Camera : SBIG STF-8300M (cooled at-5C)
Telescope/Lens : Takahashi FSQ-85ED (450mm f/5.3)
Filter : Astrodon Ha, SII, OIII
Tracking Mount : Takahashi EM-11
Autoguide : SBIG SG-4

Total Exposure Time : Ha-72mins, SII-105mins, OIII-75mins
w Dark Frames, Bias Frames
process w CCD stack,PI, PS5

Autor: Vincent Vegabort

AstroPhotography of the day by SPONLI
6 January 2014

We select the best works of amateur astrophotographers with details of equipment, shooting processing etc.

The Lagoon Nebula

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The Lagoon Nebula (catalogued as Messier 8 or M8, and as NGC 6523) is a giant interstellar cloud in the constellation Sagittarius. It is classified as an emission nebula and as an H II region.

The Lagoon Nebula was discovered by Giovanni Hodierna before 1654 and is one of only two star-forming nebulae faintly visible to the naked eye from mid-northern latitudes. Seen with binoculars, it appears as a distinct oval cloudlike patch with a definite core. A fragile star cluster appears superimposed on it.

Autor: Jean-Marie Locci

20 December 2013

We select the best works of amateur astrophotographers with details of equipment, shooting processing etc.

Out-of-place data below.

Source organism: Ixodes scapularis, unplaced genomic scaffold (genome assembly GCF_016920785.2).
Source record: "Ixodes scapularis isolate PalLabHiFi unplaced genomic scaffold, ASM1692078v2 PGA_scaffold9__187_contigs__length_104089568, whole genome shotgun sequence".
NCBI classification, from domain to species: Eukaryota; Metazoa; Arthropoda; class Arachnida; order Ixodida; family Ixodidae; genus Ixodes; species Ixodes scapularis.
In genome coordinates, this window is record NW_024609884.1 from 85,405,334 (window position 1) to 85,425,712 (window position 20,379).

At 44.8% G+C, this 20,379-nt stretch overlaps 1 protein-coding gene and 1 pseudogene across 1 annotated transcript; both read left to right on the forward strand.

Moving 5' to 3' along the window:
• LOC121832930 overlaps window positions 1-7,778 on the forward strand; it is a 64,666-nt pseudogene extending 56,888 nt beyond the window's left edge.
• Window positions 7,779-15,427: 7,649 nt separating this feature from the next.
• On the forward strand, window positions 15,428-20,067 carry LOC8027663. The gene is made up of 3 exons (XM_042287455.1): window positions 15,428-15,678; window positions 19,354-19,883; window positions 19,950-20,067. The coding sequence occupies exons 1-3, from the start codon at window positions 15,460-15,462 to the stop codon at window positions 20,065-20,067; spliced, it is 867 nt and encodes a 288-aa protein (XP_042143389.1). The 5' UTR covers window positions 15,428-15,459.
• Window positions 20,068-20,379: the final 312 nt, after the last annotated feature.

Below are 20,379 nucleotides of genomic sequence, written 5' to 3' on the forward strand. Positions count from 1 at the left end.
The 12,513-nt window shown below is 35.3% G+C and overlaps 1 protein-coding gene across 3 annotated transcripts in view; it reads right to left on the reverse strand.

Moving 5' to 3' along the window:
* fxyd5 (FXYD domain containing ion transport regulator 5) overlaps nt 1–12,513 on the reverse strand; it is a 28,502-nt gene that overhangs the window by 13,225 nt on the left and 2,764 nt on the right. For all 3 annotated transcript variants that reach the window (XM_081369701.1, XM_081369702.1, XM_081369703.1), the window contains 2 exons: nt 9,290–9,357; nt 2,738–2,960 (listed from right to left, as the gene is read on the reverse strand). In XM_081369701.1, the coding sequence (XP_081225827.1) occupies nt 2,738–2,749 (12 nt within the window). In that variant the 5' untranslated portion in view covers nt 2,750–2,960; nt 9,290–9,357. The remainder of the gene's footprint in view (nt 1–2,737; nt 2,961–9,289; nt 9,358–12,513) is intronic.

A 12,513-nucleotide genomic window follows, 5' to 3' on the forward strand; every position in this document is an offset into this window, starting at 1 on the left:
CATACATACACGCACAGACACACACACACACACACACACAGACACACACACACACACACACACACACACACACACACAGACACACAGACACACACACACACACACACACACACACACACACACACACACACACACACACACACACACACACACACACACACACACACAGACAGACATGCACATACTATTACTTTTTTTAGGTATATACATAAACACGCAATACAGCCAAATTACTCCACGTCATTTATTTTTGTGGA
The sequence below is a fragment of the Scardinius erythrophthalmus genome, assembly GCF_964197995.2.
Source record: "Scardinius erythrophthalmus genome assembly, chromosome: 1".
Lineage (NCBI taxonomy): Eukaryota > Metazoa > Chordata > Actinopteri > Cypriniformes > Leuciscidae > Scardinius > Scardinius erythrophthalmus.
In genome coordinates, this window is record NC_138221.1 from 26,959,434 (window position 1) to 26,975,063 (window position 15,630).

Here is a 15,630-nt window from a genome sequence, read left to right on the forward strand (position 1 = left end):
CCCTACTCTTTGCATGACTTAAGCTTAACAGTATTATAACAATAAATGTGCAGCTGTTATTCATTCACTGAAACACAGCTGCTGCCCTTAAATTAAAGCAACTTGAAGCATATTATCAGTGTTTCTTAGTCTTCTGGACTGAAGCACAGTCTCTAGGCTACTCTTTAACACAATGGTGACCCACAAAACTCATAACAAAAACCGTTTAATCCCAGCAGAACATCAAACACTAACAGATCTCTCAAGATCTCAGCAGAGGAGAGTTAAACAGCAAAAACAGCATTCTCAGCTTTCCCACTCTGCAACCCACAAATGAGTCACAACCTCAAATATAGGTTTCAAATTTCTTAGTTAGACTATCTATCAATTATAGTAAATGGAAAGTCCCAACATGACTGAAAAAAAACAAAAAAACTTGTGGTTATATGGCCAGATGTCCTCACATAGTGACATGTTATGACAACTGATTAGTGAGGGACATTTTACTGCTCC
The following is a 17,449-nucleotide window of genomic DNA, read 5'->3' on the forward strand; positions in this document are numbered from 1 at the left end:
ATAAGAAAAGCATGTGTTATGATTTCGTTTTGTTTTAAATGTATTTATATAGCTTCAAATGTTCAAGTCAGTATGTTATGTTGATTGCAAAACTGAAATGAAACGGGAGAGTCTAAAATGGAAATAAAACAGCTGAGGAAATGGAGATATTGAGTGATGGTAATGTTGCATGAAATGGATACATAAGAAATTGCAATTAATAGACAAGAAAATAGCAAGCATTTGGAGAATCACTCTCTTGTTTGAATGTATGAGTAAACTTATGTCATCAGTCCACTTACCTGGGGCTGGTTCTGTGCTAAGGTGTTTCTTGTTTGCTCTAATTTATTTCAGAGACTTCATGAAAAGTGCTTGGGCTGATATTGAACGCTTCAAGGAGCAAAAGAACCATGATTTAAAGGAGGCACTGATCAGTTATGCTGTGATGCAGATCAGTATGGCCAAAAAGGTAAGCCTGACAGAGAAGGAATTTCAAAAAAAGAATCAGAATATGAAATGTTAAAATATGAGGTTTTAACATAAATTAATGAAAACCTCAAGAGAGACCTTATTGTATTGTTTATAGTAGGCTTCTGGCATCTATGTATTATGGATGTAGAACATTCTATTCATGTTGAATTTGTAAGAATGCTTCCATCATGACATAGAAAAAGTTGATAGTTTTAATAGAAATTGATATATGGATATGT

M8: Lagoon nebula

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Scope: FLT110 apo & F/F type4 @ f/5.6

Camera: canon 40D modified
Mount: NEQ6 pro with autoguider
Exposure: 12*5min iso 1000
Autor: Mohammad Nouroozi

The Lagoon Nebula (catalogued as Messier 8 or M8, and as NGC 6523) is a giant interstellar cloud in the constellation Sagittarius. It is classified as an emission nebula and as an H II region.

The Lagoon Nebula was discovered by Giovanni Hodierna before 1654[4] and is one of only two star-forming nebulae faintly visible to the naked eye from mid-northern latitudes. Seen with binoculars, it appears as a distinct oval cloudlike patch with a definite core. A fragile star cluster appears superimposed on it.
AstroPhotography of the day by SPONLI
December 04, 2013
We select the best works of amateur astrophotographers with details of equipment, shooting processing etc.

Lagoon nebula in Sagittarius

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Red zone shows the area of hydrogen and yellow – oxygen.
The Lagoon Nebula was discovered by Giovanni Hodierna before 1654 and is one of only two star-forming nebulae faintly visible to the naked eye from mid-northern latitudes. Seen with binoculars, it appears as a distinct oval cloudlike patch with a definite core. A fragile star cluster appears superimposed on it. The Lagoon Nebula is estimated to be between 4,000-6,000 light years from the Earth. In the sky of Earth, it spans 90′ by 40′, translates to an actual dimension of 110 by 50 light years.

Telescope: Orion 190mm Maksutov Newtonian
Mount: Losmandy G-11
Camera: QHY9
Filters: Astrodon emission lines Ha, OIII, SII
Exposure time: 6 hours

Autor: project participant Maurice De Castro (Dominican Republic)

AstroPhotography of the day by SPONLI
December 03, 2013

We select the best works of amateur astrophotographers with details of equipment, shooting processing etc.